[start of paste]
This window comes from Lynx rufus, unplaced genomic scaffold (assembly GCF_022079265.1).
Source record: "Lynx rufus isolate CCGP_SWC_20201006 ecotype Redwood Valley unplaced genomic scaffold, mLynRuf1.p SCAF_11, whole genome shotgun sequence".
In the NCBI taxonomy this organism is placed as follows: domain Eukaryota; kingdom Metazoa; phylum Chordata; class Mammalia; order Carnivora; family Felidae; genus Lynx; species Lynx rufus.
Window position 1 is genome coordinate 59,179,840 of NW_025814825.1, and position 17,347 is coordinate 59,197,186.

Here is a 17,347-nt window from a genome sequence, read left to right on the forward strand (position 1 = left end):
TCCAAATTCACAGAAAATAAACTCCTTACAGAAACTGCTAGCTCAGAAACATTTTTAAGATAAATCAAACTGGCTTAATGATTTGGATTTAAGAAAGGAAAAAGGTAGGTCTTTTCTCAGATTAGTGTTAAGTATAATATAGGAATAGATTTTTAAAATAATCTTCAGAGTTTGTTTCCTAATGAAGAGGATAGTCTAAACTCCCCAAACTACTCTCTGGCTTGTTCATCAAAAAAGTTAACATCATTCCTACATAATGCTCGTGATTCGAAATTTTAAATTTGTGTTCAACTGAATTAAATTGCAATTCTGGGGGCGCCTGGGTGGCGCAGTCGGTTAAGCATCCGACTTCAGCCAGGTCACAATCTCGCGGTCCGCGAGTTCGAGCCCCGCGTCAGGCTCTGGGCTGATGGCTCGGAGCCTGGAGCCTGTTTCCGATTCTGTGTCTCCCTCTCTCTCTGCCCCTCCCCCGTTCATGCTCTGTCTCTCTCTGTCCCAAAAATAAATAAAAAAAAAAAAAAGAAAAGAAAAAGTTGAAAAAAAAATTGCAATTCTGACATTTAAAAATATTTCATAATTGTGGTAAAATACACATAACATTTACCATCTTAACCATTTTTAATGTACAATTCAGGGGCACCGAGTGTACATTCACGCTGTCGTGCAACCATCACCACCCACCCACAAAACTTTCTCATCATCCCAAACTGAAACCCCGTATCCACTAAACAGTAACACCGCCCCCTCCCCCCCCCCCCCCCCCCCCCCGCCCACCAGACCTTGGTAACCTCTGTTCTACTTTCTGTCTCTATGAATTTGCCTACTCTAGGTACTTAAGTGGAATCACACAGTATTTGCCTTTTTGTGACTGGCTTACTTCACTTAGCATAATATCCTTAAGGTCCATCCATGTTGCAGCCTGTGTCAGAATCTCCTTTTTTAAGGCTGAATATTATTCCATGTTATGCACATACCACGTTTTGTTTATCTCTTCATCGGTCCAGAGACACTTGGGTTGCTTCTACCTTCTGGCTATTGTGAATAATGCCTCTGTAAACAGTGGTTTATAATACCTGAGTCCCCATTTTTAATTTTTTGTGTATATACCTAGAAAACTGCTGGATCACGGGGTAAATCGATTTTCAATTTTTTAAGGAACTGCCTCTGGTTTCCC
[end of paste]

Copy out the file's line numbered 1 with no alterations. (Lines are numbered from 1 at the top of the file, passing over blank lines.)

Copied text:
This window comes from Lynx rufus, unplaced genomic scaffold (assembly GCF_022079265.1).